The protests against the proposed closure of the University of London Union (ULU) have seen much more violent scenes, with police and private security forcibly removing protestors from Senate House on the evening of 5/12/13, and arresting up to 40 students in the process, with reports of injuries and photos posted on Twitter of students's blood on the pavement. ULU president Michael Chessum (who was recently arrested under the public Order Act for allegedly organising an 'illegal demonstration at ULU) said; "I saw a level of police violence and violence from university security staff that I have not seen for a very long time, if ever." Those arrested at the protests in London have also been given bail conditions by the police that include an order not to 'be in a group of 4 or more persons... in any public place', leading some to conclude that the police are attempting to ban protests. 

Coverage by the Guardian newspaper of the protests reported there was a strong police presence stationed around University of London from the outset, with a significant proportion being from the Territorial Support Group (TSG) that deal with public order protests- attracting criticisms from students of collusion between the police and the University of London management. The article continues by highlighting the contexts in which the protests are occurring, and how protestors are making connections with other causes beyond the immediate issues that they are protesting about . For instance, protestors can be heard chanting  'you killed Mark Duggan' at police (whose fatal shooting triggered the 2011 riots in England), showing a wider sense of identification beyond the immediate issue of the protests.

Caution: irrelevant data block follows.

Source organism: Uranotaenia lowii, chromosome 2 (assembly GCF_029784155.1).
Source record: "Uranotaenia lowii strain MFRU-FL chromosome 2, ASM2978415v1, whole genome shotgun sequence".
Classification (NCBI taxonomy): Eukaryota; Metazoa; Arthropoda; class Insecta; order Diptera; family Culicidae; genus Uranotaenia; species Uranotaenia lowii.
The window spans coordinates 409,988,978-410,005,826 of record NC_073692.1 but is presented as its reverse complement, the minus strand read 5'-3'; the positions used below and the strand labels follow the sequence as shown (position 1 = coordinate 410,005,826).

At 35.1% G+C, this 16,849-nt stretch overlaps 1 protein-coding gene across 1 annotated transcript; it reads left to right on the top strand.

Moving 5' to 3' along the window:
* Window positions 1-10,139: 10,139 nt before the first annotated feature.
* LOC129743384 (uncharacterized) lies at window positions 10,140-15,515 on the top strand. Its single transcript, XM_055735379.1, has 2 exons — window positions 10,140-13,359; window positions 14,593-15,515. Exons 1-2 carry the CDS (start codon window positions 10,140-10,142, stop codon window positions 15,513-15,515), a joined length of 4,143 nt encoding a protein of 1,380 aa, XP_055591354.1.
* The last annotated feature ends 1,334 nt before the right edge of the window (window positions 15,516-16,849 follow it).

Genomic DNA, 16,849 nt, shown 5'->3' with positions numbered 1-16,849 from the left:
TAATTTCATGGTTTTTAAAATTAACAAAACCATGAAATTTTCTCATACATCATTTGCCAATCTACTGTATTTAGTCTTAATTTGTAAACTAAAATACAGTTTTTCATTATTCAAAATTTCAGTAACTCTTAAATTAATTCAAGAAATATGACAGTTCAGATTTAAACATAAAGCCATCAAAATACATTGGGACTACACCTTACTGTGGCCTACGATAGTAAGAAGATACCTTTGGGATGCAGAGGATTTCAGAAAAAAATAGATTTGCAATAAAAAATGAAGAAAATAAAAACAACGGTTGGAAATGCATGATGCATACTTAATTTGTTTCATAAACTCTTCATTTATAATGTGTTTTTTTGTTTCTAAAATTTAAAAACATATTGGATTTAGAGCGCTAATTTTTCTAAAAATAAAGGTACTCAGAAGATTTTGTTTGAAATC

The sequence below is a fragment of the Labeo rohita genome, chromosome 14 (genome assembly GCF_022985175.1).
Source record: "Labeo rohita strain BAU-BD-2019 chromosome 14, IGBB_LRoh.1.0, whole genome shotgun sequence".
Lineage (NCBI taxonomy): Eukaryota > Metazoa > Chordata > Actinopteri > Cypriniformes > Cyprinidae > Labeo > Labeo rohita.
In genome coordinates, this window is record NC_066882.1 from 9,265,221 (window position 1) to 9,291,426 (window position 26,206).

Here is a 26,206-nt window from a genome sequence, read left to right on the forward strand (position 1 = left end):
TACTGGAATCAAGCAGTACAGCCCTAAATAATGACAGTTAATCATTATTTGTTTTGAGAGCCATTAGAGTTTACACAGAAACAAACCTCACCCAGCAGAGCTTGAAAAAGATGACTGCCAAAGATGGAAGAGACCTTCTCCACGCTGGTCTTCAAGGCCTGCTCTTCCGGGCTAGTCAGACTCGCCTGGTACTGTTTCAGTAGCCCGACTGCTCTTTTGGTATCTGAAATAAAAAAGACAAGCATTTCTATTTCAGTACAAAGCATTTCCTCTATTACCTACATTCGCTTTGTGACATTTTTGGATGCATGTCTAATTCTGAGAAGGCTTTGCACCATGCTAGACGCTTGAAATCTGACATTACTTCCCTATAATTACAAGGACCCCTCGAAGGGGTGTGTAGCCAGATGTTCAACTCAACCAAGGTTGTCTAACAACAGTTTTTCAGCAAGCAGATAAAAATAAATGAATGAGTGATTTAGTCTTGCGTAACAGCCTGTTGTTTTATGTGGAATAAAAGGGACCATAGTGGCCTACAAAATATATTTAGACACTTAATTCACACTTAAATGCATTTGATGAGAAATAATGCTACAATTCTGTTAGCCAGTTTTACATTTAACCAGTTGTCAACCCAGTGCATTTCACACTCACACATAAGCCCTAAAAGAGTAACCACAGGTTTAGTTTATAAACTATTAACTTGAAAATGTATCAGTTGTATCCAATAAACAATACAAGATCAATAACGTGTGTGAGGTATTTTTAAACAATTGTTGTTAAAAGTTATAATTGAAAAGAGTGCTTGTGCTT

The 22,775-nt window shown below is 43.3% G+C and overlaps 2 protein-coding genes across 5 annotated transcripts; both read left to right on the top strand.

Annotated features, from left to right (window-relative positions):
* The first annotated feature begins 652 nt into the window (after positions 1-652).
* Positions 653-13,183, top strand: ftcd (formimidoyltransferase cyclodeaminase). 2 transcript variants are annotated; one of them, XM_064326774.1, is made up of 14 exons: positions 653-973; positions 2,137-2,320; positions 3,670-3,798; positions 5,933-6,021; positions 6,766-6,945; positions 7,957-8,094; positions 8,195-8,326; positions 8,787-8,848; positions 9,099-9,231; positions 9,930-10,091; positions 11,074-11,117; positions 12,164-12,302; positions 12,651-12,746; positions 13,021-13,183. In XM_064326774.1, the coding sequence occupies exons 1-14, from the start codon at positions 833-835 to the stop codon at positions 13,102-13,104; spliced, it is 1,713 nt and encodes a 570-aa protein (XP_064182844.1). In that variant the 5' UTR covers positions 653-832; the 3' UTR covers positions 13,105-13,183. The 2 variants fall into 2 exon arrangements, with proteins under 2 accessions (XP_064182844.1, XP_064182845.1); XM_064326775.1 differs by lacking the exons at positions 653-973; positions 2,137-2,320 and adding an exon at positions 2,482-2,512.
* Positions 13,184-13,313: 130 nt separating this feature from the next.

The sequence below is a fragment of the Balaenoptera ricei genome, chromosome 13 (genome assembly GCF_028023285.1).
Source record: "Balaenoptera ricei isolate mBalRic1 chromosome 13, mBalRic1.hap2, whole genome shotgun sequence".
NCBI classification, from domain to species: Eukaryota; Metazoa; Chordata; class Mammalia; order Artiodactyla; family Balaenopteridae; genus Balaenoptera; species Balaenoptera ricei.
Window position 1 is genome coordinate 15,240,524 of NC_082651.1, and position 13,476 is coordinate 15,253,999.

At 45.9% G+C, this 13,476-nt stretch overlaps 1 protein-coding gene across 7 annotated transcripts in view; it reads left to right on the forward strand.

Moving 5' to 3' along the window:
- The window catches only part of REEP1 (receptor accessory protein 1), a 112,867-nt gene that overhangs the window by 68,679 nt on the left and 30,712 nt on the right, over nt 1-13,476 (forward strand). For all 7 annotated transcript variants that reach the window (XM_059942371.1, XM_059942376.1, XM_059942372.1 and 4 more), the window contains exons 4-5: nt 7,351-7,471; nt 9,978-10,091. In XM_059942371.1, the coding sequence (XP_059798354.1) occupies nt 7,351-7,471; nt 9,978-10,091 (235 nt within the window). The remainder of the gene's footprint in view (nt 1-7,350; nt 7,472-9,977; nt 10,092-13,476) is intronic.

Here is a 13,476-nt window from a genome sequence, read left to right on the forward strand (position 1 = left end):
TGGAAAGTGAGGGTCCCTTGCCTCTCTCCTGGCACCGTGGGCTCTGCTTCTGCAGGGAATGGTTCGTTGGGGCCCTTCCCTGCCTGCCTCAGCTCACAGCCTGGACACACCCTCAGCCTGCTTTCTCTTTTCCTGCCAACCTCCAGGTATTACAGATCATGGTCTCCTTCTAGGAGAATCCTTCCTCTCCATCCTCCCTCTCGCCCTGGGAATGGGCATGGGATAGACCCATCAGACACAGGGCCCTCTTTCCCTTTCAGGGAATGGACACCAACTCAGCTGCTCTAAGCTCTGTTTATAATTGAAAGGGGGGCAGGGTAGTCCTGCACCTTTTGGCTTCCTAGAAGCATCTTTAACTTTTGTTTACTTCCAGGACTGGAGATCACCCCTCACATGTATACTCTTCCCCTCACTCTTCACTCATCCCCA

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Territorial Support Group police deployed outside ULU 6/12/13

It is clear to me that the way the campus protests are currently being dealt with at Sussex and London Universities illustrate the bureaucratic sanctions and also sheer physical brutality that student protestors can face. But I think these incidents can also unite protestors, widen their outlook (and consequent support), and make them more determined to continue with their campaigns.  So, in these particular campaigns, what initially began as campaigns against outsourcing  and/or  closure of services, are now being openly discussed in terms of defending  the right to protest. This is something that has been found in previous research (Cocking & Drury, 2004; Drury et al, 2003) into psychological change happening through involvement in collective action, and also in my exploration of the Balcombe fracking protests. On the day that the world is mourning the loss of Nelson Mandela, one of the world's most famous campaigners against injustice, I think it is appropriate that his name was invoked at today's rally at Sussex and a minute's silence called in his honour. 

Nelson Mandela

Dedicated to the memory of Nelson Mandela (1918-2013) and his struggle against apartheid

Cocking, C. & Drury, J. (2004) Generalization of efficacy as a function of collective action and inter-group relations: Involvement in an anti-roads struggle. Journal of Applied Social Psychology 34 (2) 417-444

Drury, J., Reicher, S., & Stott, C. (2003). Transforming the boundaries of collective identity: From the "local" anti-road campaign to "global" resistance? Social Movement Studies, 2, 191-212.